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Electrochemical Machining of Turbine Engine Components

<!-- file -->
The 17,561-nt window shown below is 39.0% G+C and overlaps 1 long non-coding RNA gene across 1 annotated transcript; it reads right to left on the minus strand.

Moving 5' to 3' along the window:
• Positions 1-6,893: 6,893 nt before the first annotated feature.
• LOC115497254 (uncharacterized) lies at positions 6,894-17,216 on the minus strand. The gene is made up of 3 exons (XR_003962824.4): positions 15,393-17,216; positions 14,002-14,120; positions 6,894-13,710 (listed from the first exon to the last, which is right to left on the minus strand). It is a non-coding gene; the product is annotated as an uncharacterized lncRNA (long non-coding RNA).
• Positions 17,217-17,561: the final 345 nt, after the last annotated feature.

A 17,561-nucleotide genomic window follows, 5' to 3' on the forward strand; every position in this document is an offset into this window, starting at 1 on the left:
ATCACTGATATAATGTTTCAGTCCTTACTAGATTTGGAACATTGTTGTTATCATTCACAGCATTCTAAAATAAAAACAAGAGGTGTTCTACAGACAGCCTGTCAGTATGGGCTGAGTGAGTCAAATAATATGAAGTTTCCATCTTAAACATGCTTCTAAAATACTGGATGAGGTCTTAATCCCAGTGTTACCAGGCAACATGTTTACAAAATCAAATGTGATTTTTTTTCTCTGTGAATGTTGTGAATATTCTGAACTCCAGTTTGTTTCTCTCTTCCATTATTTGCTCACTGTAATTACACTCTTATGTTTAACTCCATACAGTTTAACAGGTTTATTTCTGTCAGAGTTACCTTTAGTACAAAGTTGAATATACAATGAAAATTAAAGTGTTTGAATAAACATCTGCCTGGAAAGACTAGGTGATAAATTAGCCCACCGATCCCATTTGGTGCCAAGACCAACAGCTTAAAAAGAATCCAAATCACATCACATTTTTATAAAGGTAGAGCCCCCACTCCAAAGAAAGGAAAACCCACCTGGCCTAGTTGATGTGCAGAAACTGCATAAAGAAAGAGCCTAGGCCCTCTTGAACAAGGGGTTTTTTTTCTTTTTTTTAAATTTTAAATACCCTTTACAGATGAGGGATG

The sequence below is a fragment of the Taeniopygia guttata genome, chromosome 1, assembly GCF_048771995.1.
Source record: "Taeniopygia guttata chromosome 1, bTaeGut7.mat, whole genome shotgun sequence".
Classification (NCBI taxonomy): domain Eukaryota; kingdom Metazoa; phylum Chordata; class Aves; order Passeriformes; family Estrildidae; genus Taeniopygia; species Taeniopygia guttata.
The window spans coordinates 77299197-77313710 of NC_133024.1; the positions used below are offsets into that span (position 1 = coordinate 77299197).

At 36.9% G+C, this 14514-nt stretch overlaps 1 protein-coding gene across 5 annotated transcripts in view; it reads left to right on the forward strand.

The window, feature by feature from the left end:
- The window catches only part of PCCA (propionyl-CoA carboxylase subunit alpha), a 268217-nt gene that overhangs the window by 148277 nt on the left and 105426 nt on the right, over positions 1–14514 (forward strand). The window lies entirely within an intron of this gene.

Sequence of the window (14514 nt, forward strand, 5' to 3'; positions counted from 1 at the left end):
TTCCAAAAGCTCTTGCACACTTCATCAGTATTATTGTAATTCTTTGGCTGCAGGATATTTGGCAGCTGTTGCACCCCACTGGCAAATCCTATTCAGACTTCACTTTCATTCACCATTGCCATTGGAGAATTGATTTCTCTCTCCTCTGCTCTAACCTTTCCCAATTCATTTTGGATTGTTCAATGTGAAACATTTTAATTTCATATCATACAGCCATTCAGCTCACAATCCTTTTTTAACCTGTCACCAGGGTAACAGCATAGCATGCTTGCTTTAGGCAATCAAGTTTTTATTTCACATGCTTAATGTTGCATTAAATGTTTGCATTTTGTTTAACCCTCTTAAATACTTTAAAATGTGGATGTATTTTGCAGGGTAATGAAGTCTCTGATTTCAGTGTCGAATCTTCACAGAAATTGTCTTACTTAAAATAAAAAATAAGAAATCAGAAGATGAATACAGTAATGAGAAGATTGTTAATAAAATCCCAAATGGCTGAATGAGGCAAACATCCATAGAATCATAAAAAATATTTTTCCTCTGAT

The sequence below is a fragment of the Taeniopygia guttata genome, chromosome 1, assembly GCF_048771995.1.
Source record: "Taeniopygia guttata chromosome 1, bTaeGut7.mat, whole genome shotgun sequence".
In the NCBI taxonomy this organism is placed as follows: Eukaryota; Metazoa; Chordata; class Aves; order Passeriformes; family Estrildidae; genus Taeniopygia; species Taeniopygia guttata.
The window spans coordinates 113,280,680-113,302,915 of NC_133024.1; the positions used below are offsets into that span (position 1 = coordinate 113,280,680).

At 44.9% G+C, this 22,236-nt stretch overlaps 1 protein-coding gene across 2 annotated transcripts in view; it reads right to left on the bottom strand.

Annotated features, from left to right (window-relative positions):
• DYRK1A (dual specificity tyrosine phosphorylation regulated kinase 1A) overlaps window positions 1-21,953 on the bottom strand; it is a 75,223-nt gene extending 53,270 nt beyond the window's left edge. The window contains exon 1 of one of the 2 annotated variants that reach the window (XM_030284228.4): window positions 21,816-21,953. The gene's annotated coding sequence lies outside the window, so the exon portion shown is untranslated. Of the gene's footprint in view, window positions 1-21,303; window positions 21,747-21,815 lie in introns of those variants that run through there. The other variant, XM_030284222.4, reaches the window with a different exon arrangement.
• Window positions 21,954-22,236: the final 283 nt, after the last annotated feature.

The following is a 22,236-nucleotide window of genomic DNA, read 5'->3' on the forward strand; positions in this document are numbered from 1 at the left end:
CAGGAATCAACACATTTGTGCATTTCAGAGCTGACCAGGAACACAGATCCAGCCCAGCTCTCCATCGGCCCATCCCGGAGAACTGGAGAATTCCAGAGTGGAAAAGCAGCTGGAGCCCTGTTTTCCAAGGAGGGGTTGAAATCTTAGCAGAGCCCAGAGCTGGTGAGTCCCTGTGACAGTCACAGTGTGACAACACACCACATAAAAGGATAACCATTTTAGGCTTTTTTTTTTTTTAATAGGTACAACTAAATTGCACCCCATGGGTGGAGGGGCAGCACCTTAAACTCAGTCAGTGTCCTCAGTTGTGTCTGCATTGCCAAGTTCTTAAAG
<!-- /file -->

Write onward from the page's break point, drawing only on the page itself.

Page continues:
OUSD (R&E) CRITICAL TECHNOLOGY AREA(S): Advanced Materials OBJECTIVE: Develop an electrochemical machining process which has lower up-front non-recurring engineering expenses while still enabling fast material removal for a reduction in machining times of turbine engine components and enabling more fuel efficient gas turbine engines. DESCRIPTION: Electrochemical machining (ECM) processes have been utilized for subtractive machining of aerospace materials such as nickel and titanium alloys. The process is particularly attractive due to its high metal removal rate in tough or heat-resistant materials common to the requirements of propulsion and power generation engines. The surface quality provided by ECM is also advantageous due to the low roughness and no heat affected zones or recast layer. In addition, the lack of electrode wear can lead to high process repeatability and lower production costs. ECM is relevant for a number of Navy propulsion needs, including compressor and turbine airfoils, integrally bladed rotors (IBRs) or bladed disks (blisks), cases, disks, and combustor components. IBRs and blisks, for example, are particularly expensive for 5-axis Computer Numerical Control (CNC) machining due to challenging materials (e.g., Ti6242, Inconel 718), tight geometric tolerances on 3D surfaces (e.g., +/- .001-.003”), and smooth surface finish requirements (e.g., =10 µin Ra). In addition, new IBR and blisk designs feature tighter blade-to-blade spacing, intentional mistuning, and thinner walls, which further increase costs for both new engine designs and Navy sustainment needs. These requirements increase the potential need for an ECM manufacturing solution. In addition, advanced designs are challenging the limits of current manufacturing techniques. Sharper leading edges, thinner walls, exotic tip geometries, and more complex curvatures can improve the overall engine efficiency or stall margins, but are more expensive, time consuming, or impossible to manufacture with conventional techniques. New material systems are being developed, such as titanium aluminides, high entropy alloys, and refractory alloys, which often have improved mechanical properties or heat resistance, increasing the challenge for contact-based machining processes and furthering the need for non-contact electrochemical methods. Finally, there is growing interest in near-net-shape processes, such as low-cost casting or metal additive manufacturing. In these cases, a secondary subtractive machining process is often necessary to improve final part tolerance and reduce surface roughness. To take advantage of the single-part nature of near net components, the subtractive manufacturing process needs the ability to access hard-to-reach areas, an area where ECM can excel. The low forces and insensitivity to material mechanical properties makes ECM a promising manufacturing technique to address all of these concerns, but its adoption has been largely limited to high volume commercial applications. The primary barrier facing greater adoption of ECM is the up-front non-recurring engineering expense (NRE) and process development costs. ECM is inherently inaccurate but repeatable, requiring iterations of the tooling to achieve the necessary accuracy. This iterative process of electrode design and process parameter selection is largely based on intuition and has limited its use to a few specialized firms, which rely on the knowhow and experience of its personnel. In addition, the tooling can be damaged by short circuit conditions during the testing phase, which damage the electrode and workpiece, leading to a time-consuming re-manufacturing process. Given these challenges, the United States Navy is seeking improvements to the electrochemical machining process which can: • Reduce the upfront tooling and NRE expense associated with current ECM processes • Yield cost and lead time reductions of > 25% for turbine engine components including fan, compressor and turbine blades, advanced casing treatments and combustor liners, when compared to current best practices • Be used for next generation metal material systems and geometries, including nickel superalloys and high entropy alloys • Promote the standardization of ECM procedures, accessibility to the machining method for lower production rates, and ECM workforce development PHASE I: Demonstrate proof-of-concept manufacturing of the improved ECM process on a relevant material system (e.g., Ti64 or IN718). Identify major risks to the proposed solution through analysis and/or experimentation. Identify solutions to the major risks. Test the proposed solutions on a representative geometry. PHASE II: Address the risks and challenges by modifying or improving the baseline manufacturing technique demonstrated in Phase I. Additional manufacturing demonstrations will be performed on representative propulsion engine components and materials. Demonstration components will be inspected to identify quality issues (e.g., metallurgy impacts, surface defects), geometric tolerances, and material removal rates. A cost model will be developed demonstrating a pathway towards 25+% cost reduction and identifying the total manufacturing process chain (i.e., proposed technique + pre- or post-processing steps), the capital equipment and NRE costs associated with the proposed technique, and the operating expenses of the proposed technique. PHASE III DUAL USE APPLICATIONS: Create a full-scale component using the developed manufacturing technique which could be used for further performance evaluation including rig testing, spin pit testing, or flow testing. If successful, this technology would have wide application in commercial advanced manufacturing for a variety of products. REFERENCES: 1. Xu, Z., Wang, Y.(2021). Electrochemical machining of complex components of aero-engines: Developments, trends, and technological advances. Chinese Journal of Aeronautics, Volume 34, Issue 2, 28-53. 2. Klocke, F., Zeis, M., Klink, A., Veselovac, D. (2013). Experimental research on the electrochemical machining of modern titanium- and nickel-based alloys for aero engine components. Procedia CIRP, 6, 368–372. .; KEYWORDS: Advanced manufacturing; electrochemical machining; compressor; turbine; jet engine; blisk; IBR; machining; surface finish